Finally choosing and paying for a wonderful just-baked bubbly pie from the vendor, he glanced over his shoulder at them. They were looking at each other as if there was a conspiracy between them, and against him, much like the women in their song. "I'm not so sure I want to share my pie, now," he told them, acting dismayed.
"That's fine," Silvina said. "I'm sure Sebell will share his pie."
And indeed Sebell was there, walking through the small crowd of people, and wearing a pack containing all the layers of clothes he had put on to venture out in the blizzardy cold just a handful of days ago. He looked overheated despite having shed layers. His shirt was damp with sweat. "Come again?" he asked, walking over to join them.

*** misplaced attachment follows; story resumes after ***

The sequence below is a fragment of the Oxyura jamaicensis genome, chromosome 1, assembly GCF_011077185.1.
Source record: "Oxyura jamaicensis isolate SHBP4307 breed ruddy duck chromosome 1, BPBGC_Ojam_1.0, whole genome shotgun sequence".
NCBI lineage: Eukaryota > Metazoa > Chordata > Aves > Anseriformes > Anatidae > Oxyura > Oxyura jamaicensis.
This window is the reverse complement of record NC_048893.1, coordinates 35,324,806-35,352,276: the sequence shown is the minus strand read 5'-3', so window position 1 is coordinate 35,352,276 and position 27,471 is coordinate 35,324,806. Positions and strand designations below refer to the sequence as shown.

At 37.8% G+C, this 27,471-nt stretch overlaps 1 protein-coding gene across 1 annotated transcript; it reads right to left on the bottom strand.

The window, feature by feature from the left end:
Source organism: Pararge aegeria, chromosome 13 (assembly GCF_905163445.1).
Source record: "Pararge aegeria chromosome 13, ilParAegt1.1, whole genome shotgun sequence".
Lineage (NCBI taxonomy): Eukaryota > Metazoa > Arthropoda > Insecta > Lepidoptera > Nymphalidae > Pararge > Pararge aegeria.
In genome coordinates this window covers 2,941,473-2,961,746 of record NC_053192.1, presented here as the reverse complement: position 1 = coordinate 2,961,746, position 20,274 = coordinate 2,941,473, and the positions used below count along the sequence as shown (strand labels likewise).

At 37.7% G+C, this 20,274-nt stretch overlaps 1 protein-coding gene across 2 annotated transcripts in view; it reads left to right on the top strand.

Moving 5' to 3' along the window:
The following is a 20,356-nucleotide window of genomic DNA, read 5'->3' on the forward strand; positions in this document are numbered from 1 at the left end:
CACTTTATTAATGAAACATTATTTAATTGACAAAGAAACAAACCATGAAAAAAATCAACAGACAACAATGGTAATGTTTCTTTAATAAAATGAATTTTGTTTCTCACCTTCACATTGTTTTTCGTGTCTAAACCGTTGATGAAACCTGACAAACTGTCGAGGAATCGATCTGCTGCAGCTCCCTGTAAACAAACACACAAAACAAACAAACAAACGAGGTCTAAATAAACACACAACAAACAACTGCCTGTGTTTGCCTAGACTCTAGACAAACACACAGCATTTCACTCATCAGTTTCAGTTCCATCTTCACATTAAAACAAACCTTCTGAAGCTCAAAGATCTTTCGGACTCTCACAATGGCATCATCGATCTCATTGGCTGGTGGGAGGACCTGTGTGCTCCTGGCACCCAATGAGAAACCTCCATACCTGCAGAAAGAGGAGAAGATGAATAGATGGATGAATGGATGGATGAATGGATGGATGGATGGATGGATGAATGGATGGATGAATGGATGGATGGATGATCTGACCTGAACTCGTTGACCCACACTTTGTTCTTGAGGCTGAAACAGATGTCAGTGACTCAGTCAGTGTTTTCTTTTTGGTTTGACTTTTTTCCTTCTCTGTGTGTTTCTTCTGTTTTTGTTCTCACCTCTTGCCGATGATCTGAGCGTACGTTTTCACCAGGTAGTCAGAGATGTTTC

"Silvina wants a slice of your pie," Menolly said, nodding and looking as innocent as a Harper playacting could look.
Robinton coughed. "I was wondering who would compose the fourth verse of our song," he said. Then he looked Sebell up and down, and narrowed his eyes. "I see you're the competition." Then he glanced at Silvina. "For shame," he said, shaking his head solemnly and tsk tsking. "He's half your age." Then he laughed along with Menolly and Silvina.
Sebell, however, looked so lost as all of them walked back to the Hall (aside from Silvina, who stayed to haggle for the evening's dessert), Robinton relented and used his belt knife to slice into his steaming pie and create a piece. The man looked hungry.
Sebell perked up though as he took possession of the sticky dessert Robinton handed to him. "Thank you, sir. What was all that about?"